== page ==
Because the tree structure is in the FibTree a b data type, we need the tuple tree type of the pulled tree. This is a slightly non-trivial type computation.

In order to do this, we’ll use a bit of typelevel programming. If this is strange and alarming stuff for you, don’t sweat it too much. I am not the most elegant user of these techniques, but I hope that alongside my prose description you can get the gist of what we’re going for.

(Sandy Maguire has a new book on typelevel programming in Haskell out. Good stuff. Support your fellow Haskeller and toss him some buckos.)

The resulting tree type b is an easily computable function of the starting tree type a. That is what the “functional dependency” notation | a -> b in the typeclass definition tells the compiler.

The first 4 instances are base cases. If you’re all the way at the leaf, you basically want to do nothing. pure is the function that injects the classical tree description into a quantum state vector with coefficient 1.

The meat is in the last instance. In the case that the tree type matches ((a,b),c), we recursively call PullLeftLeaf on (a,b) which returns a new result (a',b'). Because of the recursion, this a' is the leftmost leaf. We can then construct the return type by doing a single reassociation step. The notation ~ forces two types to unify. We can use this conceptually as an assignment statement at the type level. This is very useful for building intermediate names for large expressions, as assert statements to ensure the types are as expected, and also occasionally to force unification of previously unknown types. It’s an interesting operator for sure.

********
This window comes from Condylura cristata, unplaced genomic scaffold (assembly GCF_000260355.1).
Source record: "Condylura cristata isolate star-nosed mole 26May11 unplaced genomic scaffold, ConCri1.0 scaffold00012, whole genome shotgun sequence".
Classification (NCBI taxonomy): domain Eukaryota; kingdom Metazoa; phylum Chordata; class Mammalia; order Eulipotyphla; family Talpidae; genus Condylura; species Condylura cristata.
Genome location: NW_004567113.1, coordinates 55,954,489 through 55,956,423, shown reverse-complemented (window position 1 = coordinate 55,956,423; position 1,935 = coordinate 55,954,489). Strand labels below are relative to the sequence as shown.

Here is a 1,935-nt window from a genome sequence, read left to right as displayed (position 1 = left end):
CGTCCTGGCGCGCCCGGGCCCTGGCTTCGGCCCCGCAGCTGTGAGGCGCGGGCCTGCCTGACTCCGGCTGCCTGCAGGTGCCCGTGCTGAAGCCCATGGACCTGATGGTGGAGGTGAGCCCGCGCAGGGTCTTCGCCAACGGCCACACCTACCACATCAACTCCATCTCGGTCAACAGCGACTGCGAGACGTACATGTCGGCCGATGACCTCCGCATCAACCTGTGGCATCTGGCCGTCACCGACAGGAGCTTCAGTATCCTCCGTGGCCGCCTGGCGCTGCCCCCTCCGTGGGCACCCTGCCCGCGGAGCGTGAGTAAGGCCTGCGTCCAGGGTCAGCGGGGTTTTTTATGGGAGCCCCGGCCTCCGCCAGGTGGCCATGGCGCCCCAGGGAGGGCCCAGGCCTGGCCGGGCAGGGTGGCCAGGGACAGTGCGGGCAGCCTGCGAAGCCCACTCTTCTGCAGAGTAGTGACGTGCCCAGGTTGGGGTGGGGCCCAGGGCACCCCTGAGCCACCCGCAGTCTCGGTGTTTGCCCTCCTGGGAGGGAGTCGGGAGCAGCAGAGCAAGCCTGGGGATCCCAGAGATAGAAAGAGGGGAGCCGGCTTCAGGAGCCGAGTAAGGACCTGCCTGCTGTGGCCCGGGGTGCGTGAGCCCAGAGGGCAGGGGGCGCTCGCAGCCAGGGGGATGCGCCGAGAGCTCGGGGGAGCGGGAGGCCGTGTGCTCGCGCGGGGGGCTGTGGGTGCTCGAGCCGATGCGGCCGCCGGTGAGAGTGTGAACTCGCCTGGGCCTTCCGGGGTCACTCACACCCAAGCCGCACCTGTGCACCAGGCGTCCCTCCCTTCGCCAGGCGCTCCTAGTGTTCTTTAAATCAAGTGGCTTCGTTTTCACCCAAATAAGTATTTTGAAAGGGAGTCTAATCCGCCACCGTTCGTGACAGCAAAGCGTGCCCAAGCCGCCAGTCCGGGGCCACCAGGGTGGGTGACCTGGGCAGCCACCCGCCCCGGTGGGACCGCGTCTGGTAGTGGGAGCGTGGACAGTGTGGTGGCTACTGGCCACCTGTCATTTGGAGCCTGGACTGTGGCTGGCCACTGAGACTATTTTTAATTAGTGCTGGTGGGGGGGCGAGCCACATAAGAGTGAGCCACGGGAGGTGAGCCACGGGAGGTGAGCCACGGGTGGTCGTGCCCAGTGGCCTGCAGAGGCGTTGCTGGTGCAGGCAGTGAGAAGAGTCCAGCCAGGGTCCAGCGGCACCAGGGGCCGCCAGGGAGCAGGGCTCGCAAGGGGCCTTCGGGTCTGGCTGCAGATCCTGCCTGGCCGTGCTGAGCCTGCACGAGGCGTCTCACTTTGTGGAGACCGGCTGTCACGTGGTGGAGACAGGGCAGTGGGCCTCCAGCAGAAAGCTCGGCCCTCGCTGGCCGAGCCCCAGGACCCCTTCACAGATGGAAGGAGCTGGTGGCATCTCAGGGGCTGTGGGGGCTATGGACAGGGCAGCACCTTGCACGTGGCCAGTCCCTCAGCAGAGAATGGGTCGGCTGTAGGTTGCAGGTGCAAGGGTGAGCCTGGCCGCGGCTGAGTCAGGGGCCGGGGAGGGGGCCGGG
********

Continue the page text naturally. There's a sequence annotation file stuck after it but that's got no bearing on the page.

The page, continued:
The recursion at the type level is completely reflected in the actual function definition. We focus on the piece (a,b) inside t by using lmap. We do a recursive call to pullLeftLeaf, and finally fmove' performs the final reassociation move. It is all rather verbose, but straightforward I hope.

You can also build a completely similar PullRightLeaf.

A Canonical Right Associated Basis

One common way of dealing with larger trees is to pick a canonical basis of fully right associated trees. The fully right associated tree is a list-like structure. Its uniformity makes it easier to work with.

By recursively applying pullLeftLeaf, we can fully right associate any tree.

This looks quite similar to the implementation of pullLeftLeaf. It doesn’t actually have much logic to it. We apply pullLeftLeaf, then we recursively apply rightAssoc in the right branch of the tree.

B-Moves: Braiding in the Right Associated Basis

Now we have the means to convert any structure to it’s right associated canonical basis. In this basis, one can apply braiding to neighboring anyons using B-moves, which can be derived from the braiding R-moves and F-moves.